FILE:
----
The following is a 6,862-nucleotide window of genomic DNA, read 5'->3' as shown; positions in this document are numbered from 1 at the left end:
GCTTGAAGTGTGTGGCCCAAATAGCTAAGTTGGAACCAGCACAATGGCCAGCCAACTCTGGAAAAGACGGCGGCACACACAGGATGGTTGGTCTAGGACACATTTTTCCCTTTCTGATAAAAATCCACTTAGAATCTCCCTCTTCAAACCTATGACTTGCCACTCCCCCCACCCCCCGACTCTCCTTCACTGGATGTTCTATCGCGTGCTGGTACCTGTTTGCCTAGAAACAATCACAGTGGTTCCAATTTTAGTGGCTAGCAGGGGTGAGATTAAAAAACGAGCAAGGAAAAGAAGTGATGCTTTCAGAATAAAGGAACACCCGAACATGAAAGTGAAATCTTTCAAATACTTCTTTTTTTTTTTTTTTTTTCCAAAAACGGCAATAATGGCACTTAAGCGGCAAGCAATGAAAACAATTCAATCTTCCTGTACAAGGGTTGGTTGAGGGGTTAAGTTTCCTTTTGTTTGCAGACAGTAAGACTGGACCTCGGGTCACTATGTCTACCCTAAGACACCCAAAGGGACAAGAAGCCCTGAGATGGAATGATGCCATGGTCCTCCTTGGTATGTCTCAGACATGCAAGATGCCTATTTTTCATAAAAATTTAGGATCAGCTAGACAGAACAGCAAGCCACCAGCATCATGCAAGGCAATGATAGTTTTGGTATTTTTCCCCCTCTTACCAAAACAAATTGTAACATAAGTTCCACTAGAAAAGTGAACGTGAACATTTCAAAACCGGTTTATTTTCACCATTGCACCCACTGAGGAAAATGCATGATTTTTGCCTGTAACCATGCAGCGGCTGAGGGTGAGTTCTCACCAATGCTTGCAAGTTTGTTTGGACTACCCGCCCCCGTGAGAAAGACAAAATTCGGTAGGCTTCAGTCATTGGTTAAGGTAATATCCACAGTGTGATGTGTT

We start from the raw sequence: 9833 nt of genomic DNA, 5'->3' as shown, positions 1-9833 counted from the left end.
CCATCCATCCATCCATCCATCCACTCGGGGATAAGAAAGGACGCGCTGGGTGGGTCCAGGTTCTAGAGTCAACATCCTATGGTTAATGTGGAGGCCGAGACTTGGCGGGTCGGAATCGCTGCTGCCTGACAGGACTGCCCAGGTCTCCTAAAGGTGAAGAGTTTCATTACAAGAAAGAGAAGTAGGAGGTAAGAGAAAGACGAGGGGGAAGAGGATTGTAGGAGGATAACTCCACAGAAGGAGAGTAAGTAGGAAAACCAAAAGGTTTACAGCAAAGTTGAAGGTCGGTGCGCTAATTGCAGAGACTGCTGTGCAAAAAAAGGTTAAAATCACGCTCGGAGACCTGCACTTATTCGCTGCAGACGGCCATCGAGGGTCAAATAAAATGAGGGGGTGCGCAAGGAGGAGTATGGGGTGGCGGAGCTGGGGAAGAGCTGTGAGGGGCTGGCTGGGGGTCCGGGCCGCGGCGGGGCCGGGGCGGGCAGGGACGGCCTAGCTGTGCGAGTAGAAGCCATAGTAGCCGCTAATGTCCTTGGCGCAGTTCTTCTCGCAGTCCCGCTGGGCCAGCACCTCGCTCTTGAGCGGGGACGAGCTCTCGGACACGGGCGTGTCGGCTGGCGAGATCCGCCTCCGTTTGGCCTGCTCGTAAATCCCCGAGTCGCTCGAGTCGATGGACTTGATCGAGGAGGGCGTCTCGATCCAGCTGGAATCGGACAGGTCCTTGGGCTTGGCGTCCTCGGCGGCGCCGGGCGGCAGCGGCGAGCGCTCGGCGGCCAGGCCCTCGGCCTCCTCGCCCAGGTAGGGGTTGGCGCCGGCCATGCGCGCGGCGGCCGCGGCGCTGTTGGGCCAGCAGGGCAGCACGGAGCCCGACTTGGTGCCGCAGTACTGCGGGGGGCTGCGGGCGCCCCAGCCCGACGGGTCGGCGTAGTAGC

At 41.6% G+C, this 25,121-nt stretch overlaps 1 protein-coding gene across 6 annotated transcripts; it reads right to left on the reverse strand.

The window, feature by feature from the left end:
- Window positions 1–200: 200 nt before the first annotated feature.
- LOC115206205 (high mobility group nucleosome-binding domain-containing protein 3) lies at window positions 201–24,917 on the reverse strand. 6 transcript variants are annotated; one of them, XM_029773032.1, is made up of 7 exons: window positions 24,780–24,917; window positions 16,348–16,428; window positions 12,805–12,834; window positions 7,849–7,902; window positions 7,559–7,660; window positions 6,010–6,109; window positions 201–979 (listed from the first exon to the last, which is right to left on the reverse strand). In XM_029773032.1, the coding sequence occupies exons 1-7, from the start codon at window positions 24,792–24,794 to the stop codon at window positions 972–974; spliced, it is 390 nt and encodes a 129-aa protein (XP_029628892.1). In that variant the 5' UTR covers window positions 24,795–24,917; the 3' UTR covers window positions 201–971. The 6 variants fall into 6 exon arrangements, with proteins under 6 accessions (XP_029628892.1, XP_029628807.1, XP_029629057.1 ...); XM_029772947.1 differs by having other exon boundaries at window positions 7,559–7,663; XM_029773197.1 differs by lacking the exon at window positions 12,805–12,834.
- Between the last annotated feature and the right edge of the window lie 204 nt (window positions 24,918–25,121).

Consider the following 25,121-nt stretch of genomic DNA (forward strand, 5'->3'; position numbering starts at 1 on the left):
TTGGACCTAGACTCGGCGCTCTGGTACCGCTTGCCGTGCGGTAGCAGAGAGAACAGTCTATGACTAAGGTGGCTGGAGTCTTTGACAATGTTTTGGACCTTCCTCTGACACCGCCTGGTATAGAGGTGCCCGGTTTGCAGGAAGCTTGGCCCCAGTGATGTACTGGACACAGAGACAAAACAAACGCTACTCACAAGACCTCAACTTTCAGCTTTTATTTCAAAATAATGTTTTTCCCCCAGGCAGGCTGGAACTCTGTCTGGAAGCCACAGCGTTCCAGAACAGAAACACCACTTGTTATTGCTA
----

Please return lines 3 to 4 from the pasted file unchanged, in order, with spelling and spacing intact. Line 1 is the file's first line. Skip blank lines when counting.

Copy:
We start from the raw sequence: 9833 nt of genomic DNA, 5'->3' as shown, positions 1-9833 counted from the left end.
CCATCCATCCATCCATCCATCCACTCGGGGATAAGAAAGGACGCGCTGGGTGGGTCCAGGTTCTAGAGTCAACATCCTATGGTTAATGTGGAGGCCGAGACTTGGCGGGTCGGAATCGCTGCTGCCTGACAGGACTGCCCAGGTCTCCTAAAGGTGAAGAGTTTCATTACAAGAAAGAGAAGTAGGAGGTAAGAGAAAGACGAGGGGGAAGAGGATTGTAGGAGGATAACTCCACAGAAGGAGAGTAAGTAGGAAAACCAAAAGGTTTACAGCAAAGTTGAAGGTCGGTGCGCTAATTGCAGAGACTGCTGTGCAAAAAAAGGTTAAAATCACGCTCGGAGACCTGCACTTATTCGCTGCAGACGGCCATCGAGGGTCAAATAAAATGAGGGGGTGCGCAAGGAGGAGTATGGGGTGGCGGAGCTGGGGAAGAGCTGTGAGGGGCTGGCTGGGGGTCCGGGCCGCGGCGGGGCCGGGGCGGGCAGGGACGGCCTAGCTGTGCGAGTAGAAGCCATAGTAGCCGCTAATGTCCTTGGCGCAGTTCTTCTCGCAGTCCCGCTGGGCCAGCACCTCGCTCTTGAGCGGGGACGAGCTCTCGGACACGGGCGTGTCGGCTGGCGAGATCCGCCTCCGTTTGGCCTGCTCGTAAATCCCCGAGTCGCTCGAGTCGATGGACTTGATCGAGGAGGGCGTCTCGATCCAGCTGGAATCGGACAGGTCCTTGGGCTTGGCGTCCTCGGCGGCGCCGGGCGGCAGCGGCGAGCGCTCGGCGGCCAGGCCCTCGGCCTCCTCGCCCAGGTAGGGGTTGGCGCCGGCCATGCGCGCGGCGGCCGCGGCGCTGTTGGGCCAGCAGGGCAGCACGGAGCCCGACTTGGTGCCGCAGTACTGCGGGGGGCTGCGGGCGCCCCAGCCCGACGGGTCGGCGTAGTAGC